(The Center Square) – Washington state law enforcement officers now have access to a mobile app focused on their well-being.
CORDICO app from here Lexipol provides officers with anonymous on-demand access to wellness techniques, suicide prevention, resilience, physical fitness, nutrition and other behavioral health support. According to Lexipol, users can self-assess and view updated videos, guides and articles on more than 60 behavioral health topics. Officers also have access to peer support, therapists and chaplains.
The app is the result of a report released in 2021 by the Washington, D.C. Law Enforcement Officer Mental Health Task Force. The report found that law enforcement’s exposure to trauma and substance abuse can lead to post-traumatic stress disorder, depression and an increased risk of suicide. .
The Washington State Legislature last year allocated $1 million to the Washington Association of Sheriffs and Chiefs of Police for the app. According to the association, it is now available free of charge to active and retired law enforcement, corrections and dispatch professionals and their family members.
Rep. Mari Leavitt (D-28) sponsored the original funding for the app after learning more about the need for officer wellness support while traveling with Steilacoom Police Chief Tom Yabe.
“We deeply appreciate the support of Rep. Leavitt and his legislative colleagues for providing important and critical support to our state’s officers, deputies, troopers, corrections officers, communications centers and their families,” said Washington Association Executive Director Steve Strachan. sheriffs and police chiefs. “It’s needed now more than ever.”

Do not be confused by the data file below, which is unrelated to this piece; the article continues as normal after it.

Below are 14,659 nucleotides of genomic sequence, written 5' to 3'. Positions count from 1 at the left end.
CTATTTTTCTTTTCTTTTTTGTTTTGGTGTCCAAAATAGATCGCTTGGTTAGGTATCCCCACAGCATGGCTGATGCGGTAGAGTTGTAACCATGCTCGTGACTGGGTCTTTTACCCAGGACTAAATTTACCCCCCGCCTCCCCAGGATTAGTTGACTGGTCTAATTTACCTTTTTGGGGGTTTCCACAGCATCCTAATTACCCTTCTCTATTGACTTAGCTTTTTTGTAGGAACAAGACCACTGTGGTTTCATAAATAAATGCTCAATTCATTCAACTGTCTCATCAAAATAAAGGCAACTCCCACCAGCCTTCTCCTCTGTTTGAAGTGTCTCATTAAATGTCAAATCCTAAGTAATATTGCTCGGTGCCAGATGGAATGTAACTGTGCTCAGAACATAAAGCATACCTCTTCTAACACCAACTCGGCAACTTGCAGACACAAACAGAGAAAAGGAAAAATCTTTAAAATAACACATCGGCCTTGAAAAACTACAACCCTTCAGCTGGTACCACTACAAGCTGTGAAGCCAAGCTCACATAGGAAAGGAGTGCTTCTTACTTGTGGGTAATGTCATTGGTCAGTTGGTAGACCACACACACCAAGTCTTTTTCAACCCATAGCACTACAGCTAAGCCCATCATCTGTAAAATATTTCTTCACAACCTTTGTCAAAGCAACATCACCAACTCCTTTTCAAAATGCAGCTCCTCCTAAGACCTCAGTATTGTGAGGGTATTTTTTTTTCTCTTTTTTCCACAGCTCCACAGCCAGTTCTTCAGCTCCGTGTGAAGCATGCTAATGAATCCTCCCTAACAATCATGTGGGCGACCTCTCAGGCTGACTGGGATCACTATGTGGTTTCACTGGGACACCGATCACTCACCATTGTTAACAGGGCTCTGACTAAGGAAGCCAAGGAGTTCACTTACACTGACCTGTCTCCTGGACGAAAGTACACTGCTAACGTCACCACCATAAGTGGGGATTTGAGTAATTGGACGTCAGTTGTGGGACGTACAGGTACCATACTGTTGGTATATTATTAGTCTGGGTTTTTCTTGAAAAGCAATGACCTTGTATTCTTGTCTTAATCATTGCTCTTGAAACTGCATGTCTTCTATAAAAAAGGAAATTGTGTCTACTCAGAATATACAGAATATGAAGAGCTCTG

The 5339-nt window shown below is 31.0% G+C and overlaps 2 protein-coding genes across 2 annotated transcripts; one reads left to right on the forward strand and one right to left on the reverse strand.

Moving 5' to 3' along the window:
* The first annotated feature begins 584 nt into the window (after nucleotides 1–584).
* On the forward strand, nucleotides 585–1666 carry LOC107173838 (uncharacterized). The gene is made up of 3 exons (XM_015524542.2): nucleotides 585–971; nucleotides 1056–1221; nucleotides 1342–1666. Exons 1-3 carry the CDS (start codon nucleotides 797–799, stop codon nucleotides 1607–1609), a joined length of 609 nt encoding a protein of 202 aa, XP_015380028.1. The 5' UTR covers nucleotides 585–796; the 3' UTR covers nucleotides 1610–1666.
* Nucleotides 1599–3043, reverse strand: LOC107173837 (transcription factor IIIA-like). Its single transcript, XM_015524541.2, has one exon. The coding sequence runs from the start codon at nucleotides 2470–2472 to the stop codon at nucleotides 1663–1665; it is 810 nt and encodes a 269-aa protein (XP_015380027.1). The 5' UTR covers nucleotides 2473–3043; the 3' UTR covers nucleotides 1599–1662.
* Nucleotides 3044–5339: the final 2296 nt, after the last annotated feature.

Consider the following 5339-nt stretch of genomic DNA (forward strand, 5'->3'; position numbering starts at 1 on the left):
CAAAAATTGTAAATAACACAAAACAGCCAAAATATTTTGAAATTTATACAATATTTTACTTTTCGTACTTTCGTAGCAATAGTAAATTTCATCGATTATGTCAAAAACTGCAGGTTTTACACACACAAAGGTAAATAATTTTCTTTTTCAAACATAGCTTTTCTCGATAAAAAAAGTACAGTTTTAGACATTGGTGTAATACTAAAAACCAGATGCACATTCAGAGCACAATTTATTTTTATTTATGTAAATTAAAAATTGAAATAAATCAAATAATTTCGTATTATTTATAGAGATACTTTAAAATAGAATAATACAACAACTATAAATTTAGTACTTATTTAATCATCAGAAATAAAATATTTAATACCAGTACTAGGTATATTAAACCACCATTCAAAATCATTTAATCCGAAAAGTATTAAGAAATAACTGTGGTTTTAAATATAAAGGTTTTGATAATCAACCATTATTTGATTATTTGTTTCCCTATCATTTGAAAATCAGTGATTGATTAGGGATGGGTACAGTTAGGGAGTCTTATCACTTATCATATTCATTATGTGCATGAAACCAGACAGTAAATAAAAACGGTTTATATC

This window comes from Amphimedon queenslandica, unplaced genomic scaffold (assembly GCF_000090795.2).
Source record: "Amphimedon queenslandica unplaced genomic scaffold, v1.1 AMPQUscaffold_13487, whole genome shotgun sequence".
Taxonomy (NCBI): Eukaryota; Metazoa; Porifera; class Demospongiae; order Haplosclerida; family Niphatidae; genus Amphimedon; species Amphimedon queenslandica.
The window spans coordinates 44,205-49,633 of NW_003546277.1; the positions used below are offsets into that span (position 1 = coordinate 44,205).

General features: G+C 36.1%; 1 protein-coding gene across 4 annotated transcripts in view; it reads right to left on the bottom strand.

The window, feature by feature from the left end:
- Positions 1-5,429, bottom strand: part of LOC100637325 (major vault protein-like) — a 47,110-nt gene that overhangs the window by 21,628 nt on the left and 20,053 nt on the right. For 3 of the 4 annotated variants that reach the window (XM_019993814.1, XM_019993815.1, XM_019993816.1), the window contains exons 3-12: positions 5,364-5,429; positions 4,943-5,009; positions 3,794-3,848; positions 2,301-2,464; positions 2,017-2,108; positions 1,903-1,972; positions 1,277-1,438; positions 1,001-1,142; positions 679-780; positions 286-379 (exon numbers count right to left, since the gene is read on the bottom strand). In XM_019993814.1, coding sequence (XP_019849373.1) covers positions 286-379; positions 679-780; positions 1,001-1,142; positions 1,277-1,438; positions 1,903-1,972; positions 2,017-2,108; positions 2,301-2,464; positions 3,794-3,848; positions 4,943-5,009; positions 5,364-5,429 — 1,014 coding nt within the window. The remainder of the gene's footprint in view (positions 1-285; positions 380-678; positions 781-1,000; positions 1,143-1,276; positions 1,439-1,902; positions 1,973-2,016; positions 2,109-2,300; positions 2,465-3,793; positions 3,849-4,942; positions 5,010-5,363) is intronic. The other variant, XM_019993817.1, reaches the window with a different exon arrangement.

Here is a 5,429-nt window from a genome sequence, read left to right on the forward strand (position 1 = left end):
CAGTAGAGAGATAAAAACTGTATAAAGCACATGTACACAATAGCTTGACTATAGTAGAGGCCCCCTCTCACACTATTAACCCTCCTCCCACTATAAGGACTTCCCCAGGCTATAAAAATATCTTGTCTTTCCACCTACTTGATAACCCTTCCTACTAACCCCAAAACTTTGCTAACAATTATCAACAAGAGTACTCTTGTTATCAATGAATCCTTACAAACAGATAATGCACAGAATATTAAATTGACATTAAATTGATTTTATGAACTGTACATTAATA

Suquamish Police Chief Mike Lasnier, Shelton Police Chief Carol Beason, Bothell Police Chief Ken Seuberlich and Langley Police Chief Tavier Wasser worked with the association to select the CORDICO application to provide services in Washington state. Központi tér reached out to Seuberlich for comment on the application, but he was unavailable for comment at the time of publication.
In his statement, Lasnier said that while an average person may experience a few critical incidents in their lifetime, the police are present at hundreds.
“While officers are expected to function flawlessly in intense moments of danger, loss, violence, horror and death, such incidents can leave a lasting impact,” Lasnier said. “Officers and their families need ways to relieve stress and dread so it doesn’t take over their lives. This app provides resources for first responders to stay healthy and fit to continue serving.”